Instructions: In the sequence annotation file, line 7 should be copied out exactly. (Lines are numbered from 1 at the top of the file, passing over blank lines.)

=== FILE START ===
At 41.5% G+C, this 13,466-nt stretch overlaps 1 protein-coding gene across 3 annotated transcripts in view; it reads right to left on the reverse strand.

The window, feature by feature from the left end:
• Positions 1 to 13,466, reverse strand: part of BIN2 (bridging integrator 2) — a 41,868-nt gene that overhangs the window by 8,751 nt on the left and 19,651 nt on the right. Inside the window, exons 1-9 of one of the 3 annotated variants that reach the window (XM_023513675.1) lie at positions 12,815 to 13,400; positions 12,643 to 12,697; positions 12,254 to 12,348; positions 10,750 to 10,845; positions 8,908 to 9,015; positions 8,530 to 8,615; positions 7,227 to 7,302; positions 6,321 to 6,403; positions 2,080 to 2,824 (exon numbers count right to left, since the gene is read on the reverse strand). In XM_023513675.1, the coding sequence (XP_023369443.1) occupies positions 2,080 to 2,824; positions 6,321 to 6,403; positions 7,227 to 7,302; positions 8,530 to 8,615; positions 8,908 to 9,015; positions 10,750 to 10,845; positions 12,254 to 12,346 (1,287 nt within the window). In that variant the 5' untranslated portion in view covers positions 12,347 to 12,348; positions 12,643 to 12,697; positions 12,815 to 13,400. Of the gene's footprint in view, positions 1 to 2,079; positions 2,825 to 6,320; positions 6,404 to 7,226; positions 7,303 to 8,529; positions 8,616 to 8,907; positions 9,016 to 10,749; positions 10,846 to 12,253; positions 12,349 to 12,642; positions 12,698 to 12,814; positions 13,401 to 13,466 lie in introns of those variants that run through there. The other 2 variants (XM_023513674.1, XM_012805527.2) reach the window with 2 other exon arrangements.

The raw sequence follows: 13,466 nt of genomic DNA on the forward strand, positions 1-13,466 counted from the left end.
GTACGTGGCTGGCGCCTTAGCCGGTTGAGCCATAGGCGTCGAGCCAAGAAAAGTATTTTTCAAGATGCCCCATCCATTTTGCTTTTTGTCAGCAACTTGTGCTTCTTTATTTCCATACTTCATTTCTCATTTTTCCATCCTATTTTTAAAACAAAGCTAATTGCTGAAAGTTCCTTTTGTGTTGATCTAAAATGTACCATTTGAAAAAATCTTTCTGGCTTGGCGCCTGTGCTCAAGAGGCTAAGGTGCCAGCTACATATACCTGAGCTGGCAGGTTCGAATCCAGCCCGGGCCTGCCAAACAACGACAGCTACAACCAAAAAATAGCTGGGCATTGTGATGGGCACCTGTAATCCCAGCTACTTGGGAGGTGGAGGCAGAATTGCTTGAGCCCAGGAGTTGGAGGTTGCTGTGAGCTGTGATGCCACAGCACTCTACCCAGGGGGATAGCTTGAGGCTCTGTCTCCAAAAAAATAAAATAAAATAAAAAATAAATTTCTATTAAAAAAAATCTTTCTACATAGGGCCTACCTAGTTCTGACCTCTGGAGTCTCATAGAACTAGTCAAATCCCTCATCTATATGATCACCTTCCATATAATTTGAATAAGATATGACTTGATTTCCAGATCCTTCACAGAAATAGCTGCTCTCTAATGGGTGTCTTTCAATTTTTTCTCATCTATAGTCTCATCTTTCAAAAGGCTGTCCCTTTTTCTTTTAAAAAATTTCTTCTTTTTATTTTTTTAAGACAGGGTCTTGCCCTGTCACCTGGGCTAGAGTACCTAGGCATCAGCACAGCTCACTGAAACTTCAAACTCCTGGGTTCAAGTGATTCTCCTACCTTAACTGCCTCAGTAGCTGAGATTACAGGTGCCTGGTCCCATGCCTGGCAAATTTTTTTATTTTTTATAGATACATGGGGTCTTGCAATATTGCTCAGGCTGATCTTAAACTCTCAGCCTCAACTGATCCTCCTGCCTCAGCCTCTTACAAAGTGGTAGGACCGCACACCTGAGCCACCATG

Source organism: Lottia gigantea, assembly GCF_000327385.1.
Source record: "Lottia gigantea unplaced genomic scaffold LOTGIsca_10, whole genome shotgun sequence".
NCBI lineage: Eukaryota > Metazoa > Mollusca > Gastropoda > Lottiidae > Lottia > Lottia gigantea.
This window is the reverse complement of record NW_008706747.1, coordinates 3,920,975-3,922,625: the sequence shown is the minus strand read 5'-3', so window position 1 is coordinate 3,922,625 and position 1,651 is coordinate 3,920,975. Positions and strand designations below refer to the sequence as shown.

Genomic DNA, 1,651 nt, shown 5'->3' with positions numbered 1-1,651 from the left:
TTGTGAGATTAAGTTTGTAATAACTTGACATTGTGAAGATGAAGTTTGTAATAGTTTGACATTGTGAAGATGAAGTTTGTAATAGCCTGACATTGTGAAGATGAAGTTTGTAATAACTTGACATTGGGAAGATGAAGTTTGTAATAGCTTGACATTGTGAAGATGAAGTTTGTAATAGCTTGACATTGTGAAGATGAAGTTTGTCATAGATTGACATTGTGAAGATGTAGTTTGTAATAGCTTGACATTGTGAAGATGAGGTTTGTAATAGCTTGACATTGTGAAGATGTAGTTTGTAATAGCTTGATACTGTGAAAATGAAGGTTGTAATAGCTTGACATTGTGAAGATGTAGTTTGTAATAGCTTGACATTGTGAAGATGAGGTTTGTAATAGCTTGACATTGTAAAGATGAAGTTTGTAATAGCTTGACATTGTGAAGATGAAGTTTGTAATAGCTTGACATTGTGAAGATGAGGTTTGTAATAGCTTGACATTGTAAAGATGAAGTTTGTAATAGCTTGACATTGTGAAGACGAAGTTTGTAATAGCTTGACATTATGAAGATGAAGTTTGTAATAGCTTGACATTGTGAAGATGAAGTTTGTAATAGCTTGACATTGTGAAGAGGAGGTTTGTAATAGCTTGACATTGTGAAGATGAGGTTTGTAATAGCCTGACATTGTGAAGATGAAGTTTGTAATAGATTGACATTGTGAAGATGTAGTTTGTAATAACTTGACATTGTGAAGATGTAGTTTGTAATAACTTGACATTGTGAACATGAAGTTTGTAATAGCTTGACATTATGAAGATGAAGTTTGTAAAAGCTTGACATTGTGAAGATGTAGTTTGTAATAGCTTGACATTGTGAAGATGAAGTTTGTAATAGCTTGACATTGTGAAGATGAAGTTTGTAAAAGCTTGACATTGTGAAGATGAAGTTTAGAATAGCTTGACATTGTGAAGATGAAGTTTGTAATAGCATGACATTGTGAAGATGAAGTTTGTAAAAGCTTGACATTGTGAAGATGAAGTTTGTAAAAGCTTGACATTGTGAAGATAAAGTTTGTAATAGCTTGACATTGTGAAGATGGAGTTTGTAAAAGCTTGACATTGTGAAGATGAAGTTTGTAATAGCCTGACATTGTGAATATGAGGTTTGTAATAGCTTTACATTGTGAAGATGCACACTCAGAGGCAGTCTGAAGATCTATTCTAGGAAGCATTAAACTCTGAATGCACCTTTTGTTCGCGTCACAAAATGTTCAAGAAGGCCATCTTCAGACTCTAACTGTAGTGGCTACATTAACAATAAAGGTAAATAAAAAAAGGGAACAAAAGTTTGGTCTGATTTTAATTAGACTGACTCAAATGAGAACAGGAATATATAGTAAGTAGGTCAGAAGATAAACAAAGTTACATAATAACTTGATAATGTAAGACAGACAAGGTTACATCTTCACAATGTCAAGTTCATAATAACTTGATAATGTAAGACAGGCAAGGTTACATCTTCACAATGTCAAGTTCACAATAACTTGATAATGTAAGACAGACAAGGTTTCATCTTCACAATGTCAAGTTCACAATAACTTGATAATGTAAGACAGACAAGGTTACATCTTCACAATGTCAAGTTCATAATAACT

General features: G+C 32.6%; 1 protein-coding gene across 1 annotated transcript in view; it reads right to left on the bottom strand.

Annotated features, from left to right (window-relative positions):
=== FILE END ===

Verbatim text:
Source record: "Lottia gigantea unplaced genomic scaffold LOTGIsca_10, whole genome shotgun sequence".